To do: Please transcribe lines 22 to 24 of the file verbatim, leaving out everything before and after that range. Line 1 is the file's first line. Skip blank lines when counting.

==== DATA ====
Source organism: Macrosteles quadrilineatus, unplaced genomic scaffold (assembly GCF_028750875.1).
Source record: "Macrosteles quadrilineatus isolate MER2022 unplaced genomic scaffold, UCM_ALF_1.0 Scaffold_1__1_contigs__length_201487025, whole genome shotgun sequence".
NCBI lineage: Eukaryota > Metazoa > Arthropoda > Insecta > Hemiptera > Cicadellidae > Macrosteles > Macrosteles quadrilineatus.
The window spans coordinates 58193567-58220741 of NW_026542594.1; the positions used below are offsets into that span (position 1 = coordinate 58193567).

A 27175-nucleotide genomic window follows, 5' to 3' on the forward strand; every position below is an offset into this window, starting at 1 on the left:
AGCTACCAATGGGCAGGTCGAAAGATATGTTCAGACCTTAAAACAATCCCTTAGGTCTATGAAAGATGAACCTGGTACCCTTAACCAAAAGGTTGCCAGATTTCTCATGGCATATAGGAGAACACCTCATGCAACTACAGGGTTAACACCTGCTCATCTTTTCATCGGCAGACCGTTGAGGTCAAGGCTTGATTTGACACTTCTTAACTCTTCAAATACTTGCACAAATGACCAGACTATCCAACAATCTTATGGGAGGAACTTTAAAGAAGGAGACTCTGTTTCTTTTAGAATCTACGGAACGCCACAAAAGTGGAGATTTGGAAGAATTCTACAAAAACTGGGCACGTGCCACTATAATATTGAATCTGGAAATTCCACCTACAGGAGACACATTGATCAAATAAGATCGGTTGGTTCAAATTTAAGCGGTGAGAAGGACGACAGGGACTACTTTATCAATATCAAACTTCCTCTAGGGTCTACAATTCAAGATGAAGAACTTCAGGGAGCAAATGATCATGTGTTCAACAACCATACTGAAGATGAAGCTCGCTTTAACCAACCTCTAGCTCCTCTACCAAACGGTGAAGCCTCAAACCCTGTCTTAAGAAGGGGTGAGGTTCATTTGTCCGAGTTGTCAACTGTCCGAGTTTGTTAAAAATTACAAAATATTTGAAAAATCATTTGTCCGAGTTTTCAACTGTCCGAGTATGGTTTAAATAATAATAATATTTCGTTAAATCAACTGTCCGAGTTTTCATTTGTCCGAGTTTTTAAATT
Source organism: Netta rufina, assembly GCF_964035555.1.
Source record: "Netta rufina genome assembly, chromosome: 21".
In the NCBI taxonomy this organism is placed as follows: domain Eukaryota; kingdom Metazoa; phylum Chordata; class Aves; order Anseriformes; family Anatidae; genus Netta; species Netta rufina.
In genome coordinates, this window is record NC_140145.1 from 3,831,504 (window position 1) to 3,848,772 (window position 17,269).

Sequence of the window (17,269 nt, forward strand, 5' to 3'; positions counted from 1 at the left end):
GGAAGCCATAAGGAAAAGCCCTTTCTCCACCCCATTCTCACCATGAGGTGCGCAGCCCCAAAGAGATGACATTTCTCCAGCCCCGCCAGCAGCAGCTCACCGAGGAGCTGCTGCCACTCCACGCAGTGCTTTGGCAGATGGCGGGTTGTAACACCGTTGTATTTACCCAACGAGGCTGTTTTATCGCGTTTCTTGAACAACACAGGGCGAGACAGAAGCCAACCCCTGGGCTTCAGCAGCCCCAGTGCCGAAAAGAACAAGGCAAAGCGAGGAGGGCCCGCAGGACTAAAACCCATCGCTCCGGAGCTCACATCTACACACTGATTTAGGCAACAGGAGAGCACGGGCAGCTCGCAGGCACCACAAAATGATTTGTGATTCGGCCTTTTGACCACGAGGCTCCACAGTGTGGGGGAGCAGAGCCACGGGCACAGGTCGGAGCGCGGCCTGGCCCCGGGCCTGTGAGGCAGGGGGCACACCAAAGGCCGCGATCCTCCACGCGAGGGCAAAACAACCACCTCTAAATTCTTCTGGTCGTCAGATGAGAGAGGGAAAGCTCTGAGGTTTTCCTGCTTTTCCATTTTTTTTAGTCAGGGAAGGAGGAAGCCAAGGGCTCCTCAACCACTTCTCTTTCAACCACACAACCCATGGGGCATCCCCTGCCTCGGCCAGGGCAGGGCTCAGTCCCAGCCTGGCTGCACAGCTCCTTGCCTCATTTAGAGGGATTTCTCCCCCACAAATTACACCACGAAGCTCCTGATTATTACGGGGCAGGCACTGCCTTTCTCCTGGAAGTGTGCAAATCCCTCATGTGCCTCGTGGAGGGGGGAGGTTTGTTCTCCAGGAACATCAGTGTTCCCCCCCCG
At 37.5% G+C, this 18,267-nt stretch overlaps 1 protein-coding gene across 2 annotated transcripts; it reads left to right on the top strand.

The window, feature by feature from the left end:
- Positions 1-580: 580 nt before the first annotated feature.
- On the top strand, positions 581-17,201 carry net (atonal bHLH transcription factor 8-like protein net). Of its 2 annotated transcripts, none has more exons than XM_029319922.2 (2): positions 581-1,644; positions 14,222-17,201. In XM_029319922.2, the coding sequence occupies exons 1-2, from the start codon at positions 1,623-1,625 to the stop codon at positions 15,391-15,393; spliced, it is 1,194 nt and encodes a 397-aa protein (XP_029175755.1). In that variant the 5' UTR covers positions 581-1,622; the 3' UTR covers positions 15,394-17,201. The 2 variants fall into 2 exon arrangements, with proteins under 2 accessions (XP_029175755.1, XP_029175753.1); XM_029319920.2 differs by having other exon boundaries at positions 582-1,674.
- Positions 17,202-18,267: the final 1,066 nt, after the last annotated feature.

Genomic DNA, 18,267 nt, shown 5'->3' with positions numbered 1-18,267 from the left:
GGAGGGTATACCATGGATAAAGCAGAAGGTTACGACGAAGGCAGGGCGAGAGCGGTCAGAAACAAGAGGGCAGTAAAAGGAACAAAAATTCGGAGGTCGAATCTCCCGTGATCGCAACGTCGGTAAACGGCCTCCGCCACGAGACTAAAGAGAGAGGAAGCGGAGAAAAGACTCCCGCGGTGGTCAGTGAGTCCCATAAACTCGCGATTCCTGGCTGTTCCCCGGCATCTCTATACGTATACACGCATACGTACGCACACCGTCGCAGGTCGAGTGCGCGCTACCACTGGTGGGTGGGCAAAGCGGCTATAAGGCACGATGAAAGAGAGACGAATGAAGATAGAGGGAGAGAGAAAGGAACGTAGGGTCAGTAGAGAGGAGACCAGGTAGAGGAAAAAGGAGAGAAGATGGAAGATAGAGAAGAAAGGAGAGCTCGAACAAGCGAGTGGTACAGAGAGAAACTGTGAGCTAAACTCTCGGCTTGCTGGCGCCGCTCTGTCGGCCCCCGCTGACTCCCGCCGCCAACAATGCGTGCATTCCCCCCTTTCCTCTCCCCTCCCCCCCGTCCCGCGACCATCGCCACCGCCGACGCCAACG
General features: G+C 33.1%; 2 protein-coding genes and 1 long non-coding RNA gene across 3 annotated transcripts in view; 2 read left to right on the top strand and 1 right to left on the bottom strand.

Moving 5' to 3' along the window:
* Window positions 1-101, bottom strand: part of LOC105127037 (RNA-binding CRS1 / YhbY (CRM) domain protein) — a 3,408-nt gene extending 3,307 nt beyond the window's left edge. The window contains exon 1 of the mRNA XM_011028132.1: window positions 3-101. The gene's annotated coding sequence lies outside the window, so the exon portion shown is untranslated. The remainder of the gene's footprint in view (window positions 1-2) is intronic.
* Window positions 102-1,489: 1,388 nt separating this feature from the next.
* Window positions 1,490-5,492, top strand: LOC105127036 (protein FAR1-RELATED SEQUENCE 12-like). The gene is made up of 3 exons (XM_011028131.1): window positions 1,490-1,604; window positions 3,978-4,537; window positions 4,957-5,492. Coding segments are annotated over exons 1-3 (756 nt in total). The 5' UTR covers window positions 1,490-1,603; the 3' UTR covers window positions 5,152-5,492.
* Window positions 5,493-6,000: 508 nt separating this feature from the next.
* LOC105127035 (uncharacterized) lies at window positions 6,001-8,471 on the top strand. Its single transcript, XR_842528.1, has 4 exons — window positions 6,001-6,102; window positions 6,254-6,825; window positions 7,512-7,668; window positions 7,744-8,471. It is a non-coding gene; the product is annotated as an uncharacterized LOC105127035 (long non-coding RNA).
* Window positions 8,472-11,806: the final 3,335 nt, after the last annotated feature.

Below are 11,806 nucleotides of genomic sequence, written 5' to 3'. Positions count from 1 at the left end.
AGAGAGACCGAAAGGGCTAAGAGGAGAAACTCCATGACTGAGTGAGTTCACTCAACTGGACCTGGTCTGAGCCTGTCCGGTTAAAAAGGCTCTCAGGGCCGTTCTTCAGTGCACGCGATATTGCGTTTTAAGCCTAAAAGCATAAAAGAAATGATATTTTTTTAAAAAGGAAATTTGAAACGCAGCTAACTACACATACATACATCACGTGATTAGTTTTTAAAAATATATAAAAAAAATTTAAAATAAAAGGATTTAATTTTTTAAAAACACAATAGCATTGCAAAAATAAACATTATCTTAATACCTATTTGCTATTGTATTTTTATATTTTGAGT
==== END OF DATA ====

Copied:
* Window positions 1-101, bottom strand: part of LOC105127037 (RNA-binding CRS1 / YhbY (CRM) domain protein) — a 3,408-nt gene extending 3,307 nt beyond the window's left edge. The window contains exon 1 of the mRNA XM_011028132.1: window positions 3-101. The gene's annotated coding sequence lies outside the window, so the exon portion shown is untranslated. The remainder of the gene's footprint in view (window positions 1-2) is intronic.
* Window positions 102-1,489: 1,388 nt separating this feature from the next.
* Window positions 1,490-5,492, top strand: LOC105127036 (protein FAR1-RELATED SEQUENCE 12-like). The gene is made up of 3 exons (XM_011028131.1): window positions 1,490-1,604; window positions 3,978-4,537; window positions 4,957-5,492. Coding segments are annotated over exons 1-3 (756 nt in total). The 5' UTR covers window positions 1,490-1,603; the 3' UTR covers window positions 5,152-5,492.